Ethelberta is a great social chameleon who is determined to succeed both as a poetess and in finding a suitable match. There are suggestions that she is perhaps even the alter-ego of Hardy himself: he too had humble beginnings (the son of a builder) and worked hard to become a successful writer. It was also an attempt to widen his range, not to become known only for tales from rural Wessex with a preoccupation of fate and destiny. Finally, The Hand of Ethelberta is at its heart a parody of London society and of the kind of romantic novel popular at the time. Yet despite all of this I could not love the novel or the central characters. It was enjoyable enough, but seemed a little flat: it is not a great work, and it is not entertaining enough to forgive it for falling short. Nonetheless it is a curiosity and I'm glad I've read it, but it is certainly not one I'll re-read.

'So Ethelberta went' by George du Maurier for the 1876 edition of The Hand of Ethelberta.
*******
Further Reading

Wednesday, 27 January 2016

Books III and IV of Ovid's Metamorphoses.

The Metamorphoses read-along continues with Books III and IV...

Book III

Cadmus | Acteaon | Semele | Teirésias | Narcíssus and Echo | Pentheus and Bacchus [I]
Acoletes and the Lydian Sailors | Pentheus and Bacchus [II]

Cadmus

Cadmus Slays the Dragon by Hendrick Goltzius (1588).
Dragons tooth → Spartoi ("sown men"), the founders of Thebes

We left Book II with Jupiter, disguised as a bull, carrying off Europa into the sea. It falls to Europa's brother Cadmus to find her or face being exiled by their father. When he is unsuccessful he turns to the Oracle of Apollo to ask for assistance, and is told,
If you make for the wilds, you will soon be met
by a cow that has never been yoked or harnessed to draw a ploughshare.
She is to guide your path, and where she settles for grazing,
found a city with walls and name the region Boeótia.
He finds the cow and follows her and when they reach the spot he makes a sacrifice to Jupiter but he and his men encounter a dragon. Only Cadmus survives and, guided by Minerva, he slays the dragon and buries the dragon's tooth. From that a race of warriors are born and they fight each other until only six remain: Cadmus, Echíon, and four others not mentioned by name (Udaeus, Chthonius, Hyperenor and Pelorus). Together they found Thebes.

Actaeon

Diana Turns Actaeon into a Stag by Hendrick van Balen (1605).
Actaeon → Stag

Ovid continues, telling us of what happened next for Cadmus:
Thebes had her walls, and Cadmus' exile might have thought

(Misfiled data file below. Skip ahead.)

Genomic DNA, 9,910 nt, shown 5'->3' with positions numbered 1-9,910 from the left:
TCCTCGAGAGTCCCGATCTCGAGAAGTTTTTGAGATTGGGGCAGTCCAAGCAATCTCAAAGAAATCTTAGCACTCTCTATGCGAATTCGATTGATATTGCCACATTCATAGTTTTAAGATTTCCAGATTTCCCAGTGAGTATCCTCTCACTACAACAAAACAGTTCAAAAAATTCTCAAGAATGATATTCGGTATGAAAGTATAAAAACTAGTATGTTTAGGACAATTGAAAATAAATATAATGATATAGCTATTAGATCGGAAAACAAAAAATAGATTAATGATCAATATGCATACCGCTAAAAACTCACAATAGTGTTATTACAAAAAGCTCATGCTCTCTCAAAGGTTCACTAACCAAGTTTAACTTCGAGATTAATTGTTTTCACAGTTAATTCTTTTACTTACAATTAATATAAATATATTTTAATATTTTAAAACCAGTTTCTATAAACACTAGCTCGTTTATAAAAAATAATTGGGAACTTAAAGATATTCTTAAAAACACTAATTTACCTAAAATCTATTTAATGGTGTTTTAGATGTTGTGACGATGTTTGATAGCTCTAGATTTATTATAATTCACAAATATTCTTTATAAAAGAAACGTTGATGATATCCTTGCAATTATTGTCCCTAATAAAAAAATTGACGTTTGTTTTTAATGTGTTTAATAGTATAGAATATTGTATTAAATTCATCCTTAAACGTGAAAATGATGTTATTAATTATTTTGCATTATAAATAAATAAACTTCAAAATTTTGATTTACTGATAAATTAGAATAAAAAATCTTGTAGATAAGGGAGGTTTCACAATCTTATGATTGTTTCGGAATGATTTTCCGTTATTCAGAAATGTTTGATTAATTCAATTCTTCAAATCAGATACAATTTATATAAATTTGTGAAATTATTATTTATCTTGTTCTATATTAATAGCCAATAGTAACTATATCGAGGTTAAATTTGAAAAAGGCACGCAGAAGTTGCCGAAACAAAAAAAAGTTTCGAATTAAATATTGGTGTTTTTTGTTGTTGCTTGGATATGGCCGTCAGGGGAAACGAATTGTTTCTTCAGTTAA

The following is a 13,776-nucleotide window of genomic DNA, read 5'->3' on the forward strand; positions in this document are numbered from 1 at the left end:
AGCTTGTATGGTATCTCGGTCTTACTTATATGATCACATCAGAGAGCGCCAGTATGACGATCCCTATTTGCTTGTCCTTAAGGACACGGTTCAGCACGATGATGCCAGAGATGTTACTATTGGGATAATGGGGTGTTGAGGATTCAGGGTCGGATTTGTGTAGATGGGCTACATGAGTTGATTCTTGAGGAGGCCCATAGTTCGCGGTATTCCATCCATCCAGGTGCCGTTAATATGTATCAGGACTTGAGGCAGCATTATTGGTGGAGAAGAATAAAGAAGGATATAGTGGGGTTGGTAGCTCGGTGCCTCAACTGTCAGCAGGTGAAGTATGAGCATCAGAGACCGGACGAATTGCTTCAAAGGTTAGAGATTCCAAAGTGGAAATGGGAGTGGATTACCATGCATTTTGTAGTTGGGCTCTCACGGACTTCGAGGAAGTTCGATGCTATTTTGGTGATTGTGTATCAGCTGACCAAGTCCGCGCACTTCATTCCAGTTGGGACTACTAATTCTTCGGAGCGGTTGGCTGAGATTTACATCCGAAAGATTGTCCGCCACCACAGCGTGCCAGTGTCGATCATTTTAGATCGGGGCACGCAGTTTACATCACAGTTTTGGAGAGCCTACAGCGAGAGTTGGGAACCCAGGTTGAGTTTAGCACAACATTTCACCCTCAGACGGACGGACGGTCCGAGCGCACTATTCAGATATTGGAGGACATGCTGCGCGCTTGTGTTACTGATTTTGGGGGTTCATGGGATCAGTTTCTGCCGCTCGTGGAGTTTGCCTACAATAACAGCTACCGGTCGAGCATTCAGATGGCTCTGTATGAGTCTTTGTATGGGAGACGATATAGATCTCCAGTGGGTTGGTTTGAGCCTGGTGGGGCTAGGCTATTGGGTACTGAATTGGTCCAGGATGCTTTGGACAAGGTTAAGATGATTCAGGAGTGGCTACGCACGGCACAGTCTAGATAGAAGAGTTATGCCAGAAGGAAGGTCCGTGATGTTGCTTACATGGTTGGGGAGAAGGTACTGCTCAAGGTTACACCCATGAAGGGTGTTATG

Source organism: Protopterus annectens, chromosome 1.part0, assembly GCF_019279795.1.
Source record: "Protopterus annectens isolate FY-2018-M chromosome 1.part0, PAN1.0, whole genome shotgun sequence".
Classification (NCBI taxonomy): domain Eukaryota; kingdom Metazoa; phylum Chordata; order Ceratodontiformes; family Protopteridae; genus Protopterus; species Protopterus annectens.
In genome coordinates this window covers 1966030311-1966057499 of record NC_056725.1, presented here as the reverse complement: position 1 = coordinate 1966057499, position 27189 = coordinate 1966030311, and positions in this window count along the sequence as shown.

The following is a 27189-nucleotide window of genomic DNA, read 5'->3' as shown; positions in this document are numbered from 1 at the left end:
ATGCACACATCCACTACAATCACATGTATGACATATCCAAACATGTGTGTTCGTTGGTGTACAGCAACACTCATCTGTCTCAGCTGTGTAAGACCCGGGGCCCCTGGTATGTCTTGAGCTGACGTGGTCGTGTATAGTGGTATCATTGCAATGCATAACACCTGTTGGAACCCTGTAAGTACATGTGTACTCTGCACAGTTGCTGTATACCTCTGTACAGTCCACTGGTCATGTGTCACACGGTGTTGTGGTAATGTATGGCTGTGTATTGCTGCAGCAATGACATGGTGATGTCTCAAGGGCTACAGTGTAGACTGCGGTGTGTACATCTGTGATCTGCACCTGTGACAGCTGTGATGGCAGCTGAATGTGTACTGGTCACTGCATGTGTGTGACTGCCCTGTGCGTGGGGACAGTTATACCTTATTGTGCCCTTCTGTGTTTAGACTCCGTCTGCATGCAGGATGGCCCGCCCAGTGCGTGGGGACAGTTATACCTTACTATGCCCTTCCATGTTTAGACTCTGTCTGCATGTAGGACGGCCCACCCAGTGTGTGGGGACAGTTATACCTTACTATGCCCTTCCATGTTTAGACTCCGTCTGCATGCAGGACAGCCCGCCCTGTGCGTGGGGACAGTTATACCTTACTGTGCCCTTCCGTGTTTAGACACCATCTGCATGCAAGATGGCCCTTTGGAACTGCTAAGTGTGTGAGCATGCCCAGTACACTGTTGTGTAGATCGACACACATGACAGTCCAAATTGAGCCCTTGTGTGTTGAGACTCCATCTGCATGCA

to have brought him nothing but luck. He had married Harmónia, daughter
of Mars and Venus, a most prestigious match which had yielded
a brood of numerous sons and daughters and much-loved grandsons,
grown into fine young men. But never forget the ancient
saying: 'Wait for the final day. Call no man happy
until he is dead and his body is laid to rest in the grave.'
He goes on to tell the story of Cadmus' grandson Actaeon: one day he and his men are out walking when Actaeon accidentally Diana and her maids bathing. She splashes him with water, saying,
'Now you may tell the story of seeing Diana naked -
If story-telling is in your power!'
And there she turns him into a stag. He flees, but his own hunting dogs kill him.

Semele

Jupiter and Semele by Gustave Moreau (1894-95).
Juno → Beroë 

When Juno, Jupiter's wife, hears of Actaeon's fate she "quietly gloated", reminding us that Actaeon's grandfather was Cadmus, the brother of Europa who Jupiter had kidnapped. However when she learns that Semele, the daughter of Cadmus and a favourite of Jupiter's, is pregnant with Jupiter's child she flies into a fury and is determined to destroy her. She disguises herself as Semele's nurse Beroë and advises, "If his godhead is genuine, make him give you a pledge of his love.
'... Ask him to take you in all the majestic splendour he showswhen he comes to the arms of Juno, dressed in his full regalia!'
When next she sees Jupiter Semele asks him to grant whatever she wishes, and he swears on the River Styx he will. She asks,
Come to my bed as you come to your wife, when Juno
embraces your body divine in the pact of Venus!
Unable to refuse he does so:
And so, with a heavy sigh and a heavier heart, he ascended
the heights of the sky.